Much was made of the biggest piece of transfer news the League of Legends offseason had to offer. While there were some big moves, it was the lane swap between Luka “Perkz” Perkovic and Rasmus “Caps” Winther that held attention most. Some considered this one move too far. It was a pretty big risk, to say the least.
However, this is G2 Esports. If I were to place them on the Dungeons & Dragons alignment spectrum, they’d be chaotic, without a shadow of a doubt. They’re the disruptors, the meme lords, the team that does all it can to play hard and fast, and with smiles on their faces. They’re unafraid to break the mould, to challenge the status quo, and that is what has turned them into a tour de force on the global stage.
Surely this is no different, right?
This time last year, the European scene was stunned at the news that Winther would depart Fnatic to join G2, just weeks after the former became the first European team — or Western team, for that matter — to make the Finals of Worlds.
It was the kind of move you only see rarely in sports — Babe Ruth from the Red Sox to the Yankees, Sol Campbell from Tottenham Hotspur to Arsenal — because you just don’t let your best players join your biggest rivals if you can help it.
Except you usually can't do anything to stop these moves. As soon as Winther’s free agency became official, G2 pounced. It made sense to many — if G2 were to build a legacy as the LEC’s dominant team, then removing one of their biggest threats was a no-brainer. They had seen Fnatic usurp them as champions of Europe in 2018, ending their run of four straight wins.
How would Perkovic, the midlane king who had worked so hard to earn his title against Winther, deal with being forced from his lane? Well, it emerged it was as much his idea than anyone’s. But the real question was why Winther would depart a team who had won both previous splits and come so close to the biggest prize in competitive League of Legends. His answer was emphatic.
And so, to the start of the Spring Split. G2 the reigning champions, Fnatic once again the pretenders to the throne. Between them, they have won thirteen of the fourteen splits played in Europe since 2013. Win Spring, and G2 equal Fnatic’s record haul of seven. All to play for, then.
In recording first-week victories over MAD Lions and SK Gaming, G2 stole a march on their great rivals — who were obliterated by a resurgent Origen in their opener before bouncing back against a poor Misfits.
The scary part? G2’s superstar pair recorded some truly impressive figures:
Just let that sink in for a moment.
Caps has never played ADC in his professional League of Legends career, yet was supremely confident enough to make the switch, practise, and then post figures of 9/0/12 on belle du jour Senna in his debut against MAD Lions.
This performance came despite G2 suffering in the draft and sustained early-game pressure, especially in the botlane. Of course, it helped that he had a world-class support in Mihael “Mikyx” Mehle, the Slovenian a calming influence despite his self-confessed early jitters. The second game saw a comfortable Xayah.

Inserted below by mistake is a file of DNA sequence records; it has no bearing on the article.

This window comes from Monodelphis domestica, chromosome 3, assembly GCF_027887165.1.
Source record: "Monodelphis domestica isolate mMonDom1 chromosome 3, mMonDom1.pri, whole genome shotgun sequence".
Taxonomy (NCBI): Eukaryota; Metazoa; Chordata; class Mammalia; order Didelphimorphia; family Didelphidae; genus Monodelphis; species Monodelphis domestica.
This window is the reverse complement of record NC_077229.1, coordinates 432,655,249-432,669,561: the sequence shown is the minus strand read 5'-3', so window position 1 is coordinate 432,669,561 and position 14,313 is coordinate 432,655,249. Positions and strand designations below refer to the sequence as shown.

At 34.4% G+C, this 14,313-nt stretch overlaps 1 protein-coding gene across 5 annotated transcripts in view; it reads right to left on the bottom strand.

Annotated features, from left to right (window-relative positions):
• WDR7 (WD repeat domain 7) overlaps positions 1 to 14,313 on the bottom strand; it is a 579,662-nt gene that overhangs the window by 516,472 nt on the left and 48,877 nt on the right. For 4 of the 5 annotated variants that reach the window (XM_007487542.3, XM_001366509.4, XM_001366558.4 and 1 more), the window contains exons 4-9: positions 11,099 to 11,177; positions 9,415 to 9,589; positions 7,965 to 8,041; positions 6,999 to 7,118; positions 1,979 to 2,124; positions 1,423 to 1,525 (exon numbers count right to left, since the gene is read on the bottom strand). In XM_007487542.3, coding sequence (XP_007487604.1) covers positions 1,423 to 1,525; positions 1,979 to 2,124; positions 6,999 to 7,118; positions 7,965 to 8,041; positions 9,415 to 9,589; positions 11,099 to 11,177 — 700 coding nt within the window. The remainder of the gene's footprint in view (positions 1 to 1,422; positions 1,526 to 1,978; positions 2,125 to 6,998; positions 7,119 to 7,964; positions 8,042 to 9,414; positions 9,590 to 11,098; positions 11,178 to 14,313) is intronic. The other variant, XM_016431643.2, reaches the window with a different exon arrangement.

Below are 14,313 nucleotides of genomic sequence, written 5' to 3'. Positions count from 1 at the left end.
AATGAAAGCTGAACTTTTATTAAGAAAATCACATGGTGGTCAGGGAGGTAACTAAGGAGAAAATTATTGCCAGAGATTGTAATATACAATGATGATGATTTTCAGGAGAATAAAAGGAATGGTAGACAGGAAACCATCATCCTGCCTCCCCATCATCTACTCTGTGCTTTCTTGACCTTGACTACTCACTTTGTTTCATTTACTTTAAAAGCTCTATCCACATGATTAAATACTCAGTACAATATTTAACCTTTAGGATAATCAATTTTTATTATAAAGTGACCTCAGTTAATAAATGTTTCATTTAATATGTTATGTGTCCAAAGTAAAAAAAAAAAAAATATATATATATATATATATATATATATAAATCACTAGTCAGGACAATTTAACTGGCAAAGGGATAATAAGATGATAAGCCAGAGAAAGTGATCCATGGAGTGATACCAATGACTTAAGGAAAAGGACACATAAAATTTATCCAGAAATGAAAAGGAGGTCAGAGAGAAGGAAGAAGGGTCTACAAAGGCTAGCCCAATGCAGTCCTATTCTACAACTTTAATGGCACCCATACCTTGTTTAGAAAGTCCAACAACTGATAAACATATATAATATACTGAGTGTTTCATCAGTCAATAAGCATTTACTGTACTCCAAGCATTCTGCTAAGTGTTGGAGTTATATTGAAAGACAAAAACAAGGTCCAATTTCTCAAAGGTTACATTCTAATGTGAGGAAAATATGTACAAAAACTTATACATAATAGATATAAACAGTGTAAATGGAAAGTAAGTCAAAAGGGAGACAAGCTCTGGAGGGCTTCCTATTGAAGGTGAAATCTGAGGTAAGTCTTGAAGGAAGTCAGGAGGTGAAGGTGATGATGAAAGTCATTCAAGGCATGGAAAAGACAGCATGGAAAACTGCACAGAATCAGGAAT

Meanwhile, Perkz’ return to mid was emphatic. His Qiyana controlled the lane patiently against the Mordekaiser of MAD Lions’ Marek “Humanoid” Brázda, and he followed it up with a nuanced, support-like performance as Zoe in the game against SK. Despite his ‘gap-year’ as an ADC, it appeared to be normal service resumed — Perkovic looked ‘home’.
Something quite surprising — given G2’s desire to turn the idea of the meta on its head with these lane swaps — was how safe they seemed to play the drafts for both games. Speculation was rampant as to just what craziness we’d see once the lights went up on stage, and yet coach Fabian “GrabbZ” Lohmann stuck them on relatively normal champions for their lanes.
However, this was no different to last year’s Summer Split, where despite Perkz’ history in the midlane, he played mostly on-brand champions. In the regular season, he recorded just five games of eighteen on what could be considered disruptive picks — three of those being Yasuo, the others Pyke and Rakan. In the Playoffs, just two of ten games — a win on Syndra, and a loss on Mordekaiser.
So, we’re yet to see just how chaotic G2 can be, and whether Caps will see action on picks that bamboozle their opposition.
That, however, is worse news for their rivals. It could be argued that unpredictability plays into the hands of their opponents, as you never quite know whether a bizarre pick will be effective — Caps’ Tristana against FunPlus Phoenix in the Finals of Worlds 2019 springs to mind — yet this show strength on traditional lane champions shows that the Dane means business, whatever the draft.
When G2 are truly in the mood, there’s little that can stop them. This weekend they played with smiles on their faces across the board, having fun with their games.
For now, the lane swap has been a success.
Carlos “ocelote” Rodríguez Santiago, G2 Esports’ charismatic owner, gave ESPN his thoughts on the lane swap at the recent LEC media day:
“I think if this team keeps together, and stays motivated to be together, we will see every single year that the game becomes more and more loose, and there are no roles. Everyone goes everywhere, and it’s chaos. Controlled chaos.”
G2 have their sights firmly set on Fnatic’s record — and as the saying goes, chaos reigns supreme in the end.
In a series clean sweep, G2 Esports stomped Fnatic to become the Spring Split League of Legends European champions!
All images courtesy of Riot Games / LEC.